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Rugby League Reference Centre


Doping is harmful to the health of players, totally contrary to the spirit of Rugby League, and contrary to the player’s fundamental right to participate in doping-free competition. For these reasons, the ARLC, the NRL, and all other affiliated bodies condemn the presence of it in our game.

All participants within Rugby League are bound by the League’s Anti-Doping Policy and participants must be aware of their obligations and the rules that apply to them. The League’s Anti-Doping Policy complies with the World Anti-Doping Code, ASADA regulations, and the Rugby League International Federation Anti-Doping Policy.

The League’s Anti-Doping program works collaboratively with the Australian Sports Anti-Doping Authority (ASADA) to protect the game against doping through education, intelligence gathering, testing, and results management.

Under the League’s Anti-Doping Policy, any registered player can be tested at any time. Testing is regularly conducted within senior and junior elite and sub-elite levels, from the Holden Kangaroos to the Under 16 representatives. Players are selected on a random or targeted basis both in-competition (match-days) and out-of-competition. The testing program uses all intelligence and research available to identify the areas of highest doping risk and tailors its testing programme accordingly.

It is the responsibility of all participants in rugby league to promote anti-doping in Rugby League. If you are aware that a participant is doping, you can report this confidentially to the following:



NRL (by email):

The Leagues Anti-Doping Policy
Check your substances -
The Prohibited List -

Last updated 3 November 2015


Illicit Drugs

All NRL and NYC players are subject to the NRL’s Illicit and Hazardous Drugs Policy, which operates independently from the NRL clubs and is conducted by an independent and fully certified third party provider. The policy ensures code-wide consistency.

To ensure the program's integrity and effectiveness clubs or players are not aware of the timing or number of drug tests. Samples are collected in a private and controlled environment by third-party personnel with detailed knowledge of Australian and New Zealand testing standards. Substances such as amphetamines (a category that includes as speed, ecstasy and ice), ketamine, cannabis, cocaine, opiates, and synthetic versions of those drugs are all prohibited under the Policy. In addition to these, the NRL also analyses samples for prescription drugs such as benzodiazepines.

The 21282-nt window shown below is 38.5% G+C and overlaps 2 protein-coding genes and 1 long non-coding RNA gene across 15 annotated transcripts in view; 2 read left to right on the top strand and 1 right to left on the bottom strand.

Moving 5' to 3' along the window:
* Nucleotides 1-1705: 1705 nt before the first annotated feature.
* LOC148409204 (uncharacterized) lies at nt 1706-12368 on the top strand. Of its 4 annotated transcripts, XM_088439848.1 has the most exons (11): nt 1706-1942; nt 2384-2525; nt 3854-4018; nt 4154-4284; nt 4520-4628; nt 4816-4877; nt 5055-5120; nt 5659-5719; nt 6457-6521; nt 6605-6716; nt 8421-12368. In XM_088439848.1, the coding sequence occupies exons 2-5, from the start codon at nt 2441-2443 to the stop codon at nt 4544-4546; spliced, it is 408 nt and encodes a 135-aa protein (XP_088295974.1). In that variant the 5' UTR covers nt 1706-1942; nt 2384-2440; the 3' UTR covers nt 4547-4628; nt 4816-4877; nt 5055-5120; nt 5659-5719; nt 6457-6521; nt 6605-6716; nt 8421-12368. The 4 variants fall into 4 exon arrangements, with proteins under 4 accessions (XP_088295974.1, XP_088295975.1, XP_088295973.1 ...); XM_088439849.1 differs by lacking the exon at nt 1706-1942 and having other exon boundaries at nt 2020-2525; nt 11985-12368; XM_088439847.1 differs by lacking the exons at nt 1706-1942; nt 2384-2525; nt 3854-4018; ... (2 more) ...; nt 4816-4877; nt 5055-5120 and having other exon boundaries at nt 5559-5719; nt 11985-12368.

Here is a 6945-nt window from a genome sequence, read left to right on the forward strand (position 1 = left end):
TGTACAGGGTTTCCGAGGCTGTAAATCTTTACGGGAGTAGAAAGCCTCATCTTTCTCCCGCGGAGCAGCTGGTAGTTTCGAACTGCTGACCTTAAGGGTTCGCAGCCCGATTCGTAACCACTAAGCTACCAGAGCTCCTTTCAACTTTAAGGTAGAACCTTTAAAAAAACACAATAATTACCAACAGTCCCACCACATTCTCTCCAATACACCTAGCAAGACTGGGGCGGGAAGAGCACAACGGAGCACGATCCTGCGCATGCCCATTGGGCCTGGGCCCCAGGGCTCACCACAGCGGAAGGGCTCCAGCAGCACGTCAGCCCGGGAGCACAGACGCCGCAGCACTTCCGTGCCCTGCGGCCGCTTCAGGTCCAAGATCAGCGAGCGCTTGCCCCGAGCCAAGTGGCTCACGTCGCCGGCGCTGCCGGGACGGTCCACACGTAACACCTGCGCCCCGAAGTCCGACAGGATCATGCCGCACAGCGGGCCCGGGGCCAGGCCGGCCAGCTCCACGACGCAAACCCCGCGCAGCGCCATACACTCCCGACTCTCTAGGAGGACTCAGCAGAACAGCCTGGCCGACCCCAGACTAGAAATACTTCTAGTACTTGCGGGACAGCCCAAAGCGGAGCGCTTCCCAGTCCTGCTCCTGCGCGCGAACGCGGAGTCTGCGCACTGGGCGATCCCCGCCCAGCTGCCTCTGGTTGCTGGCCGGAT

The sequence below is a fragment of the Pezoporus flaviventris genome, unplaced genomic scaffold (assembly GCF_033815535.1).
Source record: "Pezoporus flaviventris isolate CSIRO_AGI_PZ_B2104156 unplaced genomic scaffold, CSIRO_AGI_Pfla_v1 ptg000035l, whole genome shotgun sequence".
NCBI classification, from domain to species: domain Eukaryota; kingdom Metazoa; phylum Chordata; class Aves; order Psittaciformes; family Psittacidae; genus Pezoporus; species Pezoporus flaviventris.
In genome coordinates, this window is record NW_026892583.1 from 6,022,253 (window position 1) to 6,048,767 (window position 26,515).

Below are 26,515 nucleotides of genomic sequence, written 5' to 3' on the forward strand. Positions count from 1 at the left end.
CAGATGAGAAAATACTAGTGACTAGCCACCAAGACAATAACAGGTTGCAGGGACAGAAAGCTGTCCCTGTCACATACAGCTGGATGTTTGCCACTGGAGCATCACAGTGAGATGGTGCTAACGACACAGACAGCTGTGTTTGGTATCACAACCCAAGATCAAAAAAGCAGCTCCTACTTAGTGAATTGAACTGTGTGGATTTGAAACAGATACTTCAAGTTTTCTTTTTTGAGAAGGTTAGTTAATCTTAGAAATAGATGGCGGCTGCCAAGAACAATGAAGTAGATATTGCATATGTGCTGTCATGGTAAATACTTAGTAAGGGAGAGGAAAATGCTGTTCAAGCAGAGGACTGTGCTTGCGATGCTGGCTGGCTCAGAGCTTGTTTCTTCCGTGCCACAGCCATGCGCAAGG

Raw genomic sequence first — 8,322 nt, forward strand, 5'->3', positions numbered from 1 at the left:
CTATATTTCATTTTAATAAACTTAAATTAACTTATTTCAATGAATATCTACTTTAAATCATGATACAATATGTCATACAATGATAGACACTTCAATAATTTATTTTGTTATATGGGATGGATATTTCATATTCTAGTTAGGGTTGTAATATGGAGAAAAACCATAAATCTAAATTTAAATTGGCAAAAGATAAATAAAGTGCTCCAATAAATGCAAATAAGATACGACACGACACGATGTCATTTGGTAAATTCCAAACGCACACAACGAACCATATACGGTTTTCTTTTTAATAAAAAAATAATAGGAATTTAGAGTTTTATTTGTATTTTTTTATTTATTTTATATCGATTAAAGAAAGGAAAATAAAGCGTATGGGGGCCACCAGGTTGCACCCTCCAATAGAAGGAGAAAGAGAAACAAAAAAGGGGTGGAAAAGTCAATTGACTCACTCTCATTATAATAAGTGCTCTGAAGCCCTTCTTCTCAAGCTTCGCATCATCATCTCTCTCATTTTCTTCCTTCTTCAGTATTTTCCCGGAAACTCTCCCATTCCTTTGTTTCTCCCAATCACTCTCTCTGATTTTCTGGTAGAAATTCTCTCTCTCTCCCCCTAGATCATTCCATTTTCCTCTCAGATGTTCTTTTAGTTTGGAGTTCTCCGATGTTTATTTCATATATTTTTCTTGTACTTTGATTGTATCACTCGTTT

Players found to be using illicit drugs have immediate access to professional support and treatment to overcome the potential effects on their health. A first positive test results in the player receiving a suspended fine, and they must undertake a mandatory treatment program. The player is also placed on a monitoring program which involves targeted testing.

Players who record a second contravention will serve a 12-match ban, the prospect of contract termination, a fine,  and further treatment and monitoring. Third time offenders will face more severe disciplinary action.

Australian Drug Foundation resources:
DrugInfo -
The Other Talk -
Good Sports -

Last updated 3 November 2015



Supplements are no substitute for a balanced, healthy diet and most players will gain little from their use if they have not already optimised their hydration, diet, training and recovery practices. Players contemplating using supplements should be aware of the risks and be able to make well informed decisions.

Players and support staff should consider the following points before using supplements:

  1. Players of all ages and levels will benefit more from good hydration, a balanced diet, well organised training and a healthy lifestyle. Supplements should only be used to complement those, and should not be used to replace deficiencies in those areas.
  2. Players and support staff should only seek and accept advice on the use of supplements from suitably qualified experts, which includes dietitians, and preferably sports dietitians. While there is solid evidence to support the effectiveness of some supplements, there are many for which there is no evidence that they actually work. The NRL also encourages players or support staff to reference the Australian Institute of Sport (AIS) Sports Supplement website when making any decisions in relation to supplements.
  3. There can be no guarantee that a supplement does not contain other substances that are either prohibited by WADA, unsafe, or unhealthy. Previous studies have revealed that up to 15% of nutritional supplements were contaminated with anabolic-androgenic steroids (mainly prohormones), and that trace amounts of potentially hazardous contaminants were found in 37 of the 40 herbal dietary supplement products tested. Supplements should only be sourced from reputable Australian brands – sourcing substances from overseas is risky given production and labelling standards vary.


Risks Behind Sports Supplements video -
Sports Dietitians Australia -
Informed Sport -
Australian Sports Commission -

Last updated 3 November 2015